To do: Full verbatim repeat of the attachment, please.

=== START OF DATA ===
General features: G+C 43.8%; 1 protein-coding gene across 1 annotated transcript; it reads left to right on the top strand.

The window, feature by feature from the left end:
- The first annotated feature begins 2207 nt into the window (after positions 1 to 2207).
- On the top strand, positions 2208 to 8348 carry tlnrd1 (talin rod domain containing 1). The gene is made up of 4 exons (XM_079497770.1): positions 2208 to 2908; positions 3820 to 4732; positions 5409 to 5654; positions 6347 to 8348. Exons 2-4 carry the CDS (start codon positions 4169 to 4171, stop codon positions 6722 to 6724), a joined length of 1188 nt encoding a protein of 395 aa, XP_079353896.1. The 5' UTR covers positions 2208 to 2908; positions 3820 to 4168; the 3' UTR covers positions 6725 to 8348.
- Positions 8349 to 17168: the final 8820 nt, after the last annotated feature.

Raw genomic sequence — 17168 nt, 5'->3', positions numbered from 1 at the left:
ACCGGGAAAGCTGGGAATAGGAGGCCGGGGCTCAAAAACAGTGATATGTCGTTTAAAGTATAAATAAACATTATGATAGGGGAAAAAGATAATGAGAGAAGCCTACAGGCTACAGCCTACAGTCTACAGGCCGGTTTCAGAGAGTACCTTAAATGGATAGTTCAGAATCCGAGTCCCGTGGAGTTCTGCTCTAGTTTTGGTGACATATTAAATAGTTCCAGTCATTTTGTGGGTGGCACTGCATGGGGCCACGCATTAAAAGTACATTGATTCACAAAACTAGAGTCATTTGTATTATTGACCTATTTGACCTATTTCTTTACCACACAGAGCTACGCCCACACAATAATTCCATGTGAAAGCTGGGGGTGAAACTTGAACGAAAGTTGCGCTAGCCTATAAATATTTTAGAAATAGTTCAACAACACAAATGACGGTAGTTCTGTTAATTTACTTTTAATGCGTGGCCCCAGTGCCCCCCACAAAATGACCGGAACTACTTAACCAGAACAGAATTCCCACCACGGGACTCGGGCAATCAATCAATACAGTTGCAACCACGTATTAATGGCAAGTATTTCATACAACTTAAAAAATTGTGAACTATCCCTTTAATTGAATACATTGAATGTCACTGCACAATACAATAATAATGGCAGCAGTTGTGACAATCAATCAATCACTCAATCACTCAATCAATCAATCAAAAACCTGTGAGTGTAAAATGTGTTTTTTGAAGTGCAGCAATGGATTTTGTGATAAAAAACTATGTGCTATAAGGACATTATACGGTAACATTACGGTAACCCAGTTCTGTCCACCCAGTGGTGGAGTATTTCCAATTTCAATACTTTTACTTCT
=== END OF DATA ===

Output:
General features: G+C 43.8%; 1 protein-coding gene across 1 annotated transcript; it reads left to right on the top strand.

The window, feature by feature from the left end:
- The first annotated feature begins 2207 nt into the window (after positions 1 to 2207).
- On the top strand, positions 2208 to 8348 carry tlnrd1 (talin rod domain containing 1). The gene is made up of 4 exons (XM_079497770.1): positions 2208 to 2908; positions 3820 to 4732; positions 5409 to 5654; positions 6347 to 8348. Exons 2-4 carry the CDS (start codon positions 4169 to 4171, stop codon positions 6722 to 6724), a joined length of 1188 nt encoding a protein of 395 aa, XP_079353896.1. The 5' UTR covers positions 2208 to 2908; positions 3820 to 4168; the 3' UTR covers positions 6725 to 8348.
- Positions 8349 to 17168: the final 8820 nt, after the last annotated feature.

Raw genomic sequence — 17168 nt, 5'->3', positions numbered from 1 at the left:
ACCGGGAAAGCTGGGAATAGGAGGCCGGGGCTCAAAAACAGTGATATGTCGTTTAAAGTATAAATAAACATTATGATAGGGGAAAAAGATAATGAGAGAAGCCTACAGGCTACAGCCTACAGTCTACAGGCCGGTTTCAGAGAGTACCTTAAATGGATAGTTCAGAATCCGAGTCCCGTGGAGTTCTGCTCTAGTTTTGGTGACATATTAAATAGTTCCAGTCATTTTGTGGGTGGCACTGCATGGGGCCACGCATTAAAAGTACATTGATTCACAAAACTAGAGTCATTTGTATTATTGACCTATTTGACCTATTTCTTTACCACACAGAGCTACGCCCACACAATAATTCCATGTGAAAGCTGGGGGTGAAACTTGAACGAAAGTTGCGCTAGCCTATAAATATTTTAGAAATAGTTCAACAACACAAATGACGGTAGTTCTGTTAATTTACTTTTAATGCGTGGCCCCAGTGCCCCCCACAAAATGACCGGAACTACTTAACCAGAACAGAATTCCCACCACGGGACTCGGGCAATCAATCAATACAGTTGCAACCACGTATTAATGGCAAGTATTTCATACAACTTAAAAAATTGTGAACTATCCCTTTAATTGAATACATTGAATGTCACTGCACAATACAATAATAATGGCAGCAGTTGTGACAATCAATCAATCACTCAATCACTCAATCAATCAATCAAAAACCTGTGAGTGTAAAATGTGTTTTTTGAAGTGCAGCAATGGATTTTGTGATAAAAAACTATGTGCTATAAGGACATTATACGGTAACATTACGGTAACCCAGTTCTGTCCACCCAGTGGTGGAGTATTTCCAATTTCAATACTTTTACTTCT